BRIEF DESCRIPTION OF THE SEVERAL VIEWS OF THE DRAWING(S)

Reference will be made herein to the accompanying drawings, which are not necessarily drawn to scale, and wherein:

FIG. 1 illustrates a conventional technique for receiving packets and decoding information bits or frames that have been encoded with an error correcting code;

FIG. 2 shows a high level block diagram of an exemplary decoding technique implemented in accordance with one embodiment of the present invention; and

FIG. 3 shows a more detailed example of a decoding technique that can be implemented according to one embodiment of the present invention by using information contained in late packet arrivals in decoding an error correcting code.

DETAILED DESCRIPTION OF PREFERRED EMBODIMENTS

The preferred embodiments according to the present invention now will be described hereinafter with reference to the accompanying drawings, in which some, but not all possible embodiments of the invention(s) are shown. Indeed, the invention(s) may be embodied in many different forms and should not be construed as limited to the embodiments set forth herein; rather, these embodiments are provided so that this disclosure will satisfy applicable legal requirements. Like numbers refer to like elements throughout.

In one embodiment implemented according to the present invention, a method and a system are disclosed for improving the performance of decoders of forward error correcting codes by using the information contained in late packet arrivals to update (or recompute) the state of the decoder. A well-known error correcting code that is referenced below by way of example is the convolutional error correcting code, although the method and system of embodiments according to the present invention can be employed with other error correcting codes as well. As described below, the method and system are generally applicable to decoders that maintain state information in decoding successive bits or information frames. One well-known decoder that maintains state information operates in accordance with the Viterbi algorithm, although the method and system may also be employed with other types of decoders. The method and system generally improve the performance (i.e., the bit error rate) of the decoder since the recomputed state is exactly the state that the decoder would have had if the information contained in the late packet had originally arrived on time and been decoded in a usual manner. In effect, the updating of the decoder state following a late packet arrival terminates the propagation in time of the effect of the late packet erasure on the state of the decoder.

The method and system described in more detail below are presented in terms of a decoder that is preceded by a packet-receiving buffer. Note that the size (in packets) of the packet-receiving buffer may be zero, one, or more. Hence, the described method and system also include the case where there is no receive buffer, in which case arriving bits or frames are immediately extracted from arriving packets and decoded in a pipelined process.

The usual technique for receiving packets and decoding information bits/frames that have been encoded with an error correcting code is shown in FIG. 1. In FIG. 1, the packets arriving from the network are typically first placed in a packet receive buffer 12. Packets that arrive at a full buffer are discarded (e.g., erased, blocked). Packets, e.g., late packets, that arrive after a scheduled or required playout time are also discarded. The packets being held in the receive buffer 12 are played-out according to a packet-playout schedule. As is commonly known, playout scheduling can be used at the receiving end of a transmission in order to continuously play out the transmitted signal (contained in the individual received packets) despite variations in network delays. With the existence of delay variations (also known as delay jitter), the playout scheme at the receiving end can greatly affect the tradeoff between loss and latency in packet networks. Thus, a packet receive buffer 12 is typically employed to absorb the delay jitter before outputting the decoded signal, x(k), where k denotes the discrete time epoch. Any packet arriving later than its scheduled (or required) playout deadline has to be discarded, resulting in loss. And while scheduling a later deadline increases the possibility of playing out more packets and lower loss rate, it does so at the cost of higher buffering delay.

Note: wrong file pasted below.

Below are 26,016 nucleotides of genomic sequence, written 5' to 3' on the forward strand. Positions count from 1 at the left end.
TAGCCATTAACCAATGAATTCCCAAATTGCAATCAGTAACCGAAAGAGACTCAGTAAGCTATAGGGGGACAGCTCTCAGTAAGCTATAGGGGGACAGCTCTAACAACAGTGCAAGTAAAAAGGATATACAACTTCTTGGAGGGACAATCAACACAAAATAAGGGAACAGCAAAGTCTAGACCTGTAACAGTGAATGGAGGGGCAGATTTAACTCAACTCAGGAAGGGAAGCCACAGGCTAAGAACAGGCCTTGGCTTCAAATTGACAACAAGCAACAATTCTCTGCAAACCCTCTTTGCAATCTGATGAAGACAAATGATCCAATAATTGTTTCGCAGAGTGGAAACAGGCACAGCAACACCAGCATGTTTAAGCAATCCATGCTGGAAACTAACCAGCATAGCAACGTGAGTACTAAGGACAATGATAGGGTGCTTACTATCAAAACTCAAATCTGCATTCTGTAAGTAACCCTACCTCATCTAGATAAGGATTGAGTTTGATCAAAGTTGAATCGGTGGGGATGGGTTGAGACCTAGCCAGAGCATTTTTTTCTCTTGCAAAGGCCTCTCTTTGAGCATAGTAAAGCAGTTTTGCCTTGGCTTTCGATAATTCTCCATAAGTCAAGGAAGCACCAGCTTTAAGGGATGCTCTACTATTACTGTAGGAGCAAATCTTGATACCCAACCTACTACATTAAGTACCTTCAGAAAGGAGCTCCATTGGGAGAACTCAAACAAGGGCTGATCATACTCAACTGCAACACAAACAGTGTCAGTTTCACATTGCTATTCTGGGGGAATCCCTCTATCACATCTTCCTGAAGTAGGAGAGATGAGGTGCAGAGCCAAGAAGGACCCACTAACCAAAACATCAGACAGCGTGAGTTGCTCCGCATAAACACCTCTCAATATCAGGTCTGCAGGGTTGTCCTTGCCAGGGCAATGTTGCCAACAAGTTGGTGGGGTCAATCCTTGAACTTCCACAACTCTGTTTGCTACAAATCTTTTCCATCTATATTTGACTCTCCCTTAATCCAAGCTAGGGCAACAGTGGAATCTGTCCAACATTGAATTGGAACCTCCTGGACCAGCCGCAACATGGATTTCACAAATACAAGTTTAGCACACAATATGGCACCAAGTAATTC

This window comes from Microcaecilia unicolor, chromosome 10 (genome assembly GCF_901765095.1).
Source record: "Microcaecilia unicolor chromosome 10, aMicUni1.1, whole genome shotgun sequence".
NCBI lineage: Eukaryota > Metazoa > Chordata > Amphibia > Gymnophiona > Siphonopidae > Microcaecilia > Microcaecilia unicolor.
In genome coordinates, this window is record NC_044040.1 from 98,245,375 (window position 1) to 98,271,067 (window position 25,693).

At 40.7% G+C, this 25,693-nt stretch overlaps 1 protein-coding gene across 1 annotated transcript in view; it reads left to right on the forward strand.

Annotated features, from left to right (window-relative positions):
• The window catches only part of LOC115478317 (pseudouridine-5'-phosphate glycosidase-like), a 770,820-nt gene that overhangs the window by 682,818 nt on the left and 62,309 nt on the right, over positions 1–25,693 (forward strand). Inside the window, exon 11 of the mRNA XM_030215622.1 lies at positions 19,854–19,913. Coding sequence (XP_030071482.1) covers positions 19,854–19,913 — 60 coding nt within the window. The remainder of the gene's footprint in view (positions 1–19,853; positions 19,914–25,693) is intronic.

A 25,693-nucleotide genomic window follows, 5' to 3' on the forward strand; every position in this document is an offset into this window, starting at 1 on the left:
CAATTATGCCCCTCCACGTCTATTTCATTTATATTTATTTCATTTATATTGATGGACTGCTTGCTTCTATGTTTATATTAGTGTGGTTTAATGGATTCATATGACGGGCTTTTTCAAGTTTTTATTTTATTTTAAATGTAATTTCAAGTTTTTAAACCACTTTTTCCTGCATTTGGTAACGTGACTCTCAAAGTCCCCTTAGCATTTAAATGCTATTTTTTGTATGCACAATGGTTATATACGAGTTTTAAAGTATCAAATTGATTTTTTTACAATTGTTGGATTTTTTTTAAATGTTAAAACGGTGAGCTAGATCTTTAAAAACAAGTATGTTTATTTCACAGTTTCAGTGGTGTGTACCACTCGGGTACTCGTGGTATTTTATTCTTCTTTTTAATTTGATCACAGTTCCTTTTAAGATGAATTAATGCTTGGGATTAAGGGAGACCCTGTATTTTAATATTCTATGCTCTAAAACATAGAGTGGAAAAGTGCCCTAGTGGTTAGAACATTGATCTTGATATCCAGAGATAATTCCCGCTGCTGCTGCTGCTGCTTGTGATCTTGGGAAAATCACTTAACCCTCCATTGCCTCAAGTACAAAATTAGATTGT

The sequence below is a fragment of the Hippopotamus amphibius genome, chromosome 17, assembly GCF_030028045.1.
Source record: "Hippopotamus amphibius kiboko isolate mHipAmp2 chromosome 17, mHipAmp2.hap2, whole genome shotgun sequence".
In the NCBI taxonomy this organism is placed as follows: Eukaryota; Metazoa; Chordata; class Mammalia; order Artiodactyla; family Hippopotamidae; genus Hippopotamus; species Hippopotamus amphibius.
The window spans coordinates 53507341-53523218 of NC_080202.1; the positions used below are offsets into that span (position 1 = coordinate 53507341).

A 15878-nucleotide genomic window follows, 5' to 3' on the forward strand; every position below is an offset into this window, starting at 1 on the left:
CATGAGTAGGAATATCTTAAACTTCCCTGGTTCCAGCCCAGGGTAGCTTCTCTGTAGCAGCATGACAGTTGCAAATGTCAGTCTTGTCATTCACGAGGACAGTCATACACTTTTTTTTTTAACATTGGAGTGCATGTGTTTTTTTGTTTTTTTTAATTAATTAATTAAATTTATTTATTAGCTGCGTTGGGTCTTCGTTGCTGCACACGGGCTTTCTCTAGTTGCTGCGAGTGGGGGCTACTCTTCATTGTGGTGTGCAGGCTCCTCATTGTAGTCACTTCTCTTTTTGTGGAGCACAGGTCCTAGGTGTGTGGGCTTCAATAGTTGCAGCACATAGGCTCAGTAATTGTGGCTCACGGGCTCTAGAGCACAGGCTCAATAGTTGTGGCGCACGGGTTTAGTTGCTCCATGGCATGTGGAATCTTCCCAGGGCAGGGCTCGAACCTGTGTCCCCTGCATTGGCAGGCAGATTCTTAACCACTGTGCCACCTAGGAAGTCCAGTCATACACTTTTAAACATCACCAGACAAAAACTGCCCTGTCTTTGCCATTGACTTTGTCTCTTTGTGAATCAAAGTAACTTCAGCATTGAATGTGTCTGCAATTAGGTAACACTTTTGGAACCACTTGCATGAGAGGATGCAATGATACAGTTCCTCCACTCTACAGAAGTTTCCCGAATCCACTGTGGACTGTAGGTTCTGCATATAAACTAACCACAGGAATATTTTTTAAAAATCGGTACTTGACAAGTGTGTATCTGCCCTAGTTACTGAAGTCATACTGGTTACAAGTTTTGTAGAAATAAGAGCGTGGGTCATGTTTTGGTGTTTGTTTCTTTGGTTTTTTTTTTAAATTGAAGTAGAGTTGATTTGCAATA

When a packet is played out, the information bits/frames f(k) are extracted from the packet and the information bits/frames are decoded by the error correcting decoder 14 one bit or frame at a time (in some implementations, bits or frames may be decoded in groups). The output of the decoder 14 is the decoded output signal x(k). Note that if the packet buffer 12 is empty (starved) when a packet should be played out, or if one or more packets are missing from the time sequence of the packets in the packet buffer, such as a result of arriving late, then bit/frame erasure indicators will usually be inserted into the received bit/frame stream to maintain a continuous bit/frame stream of information into the decoder.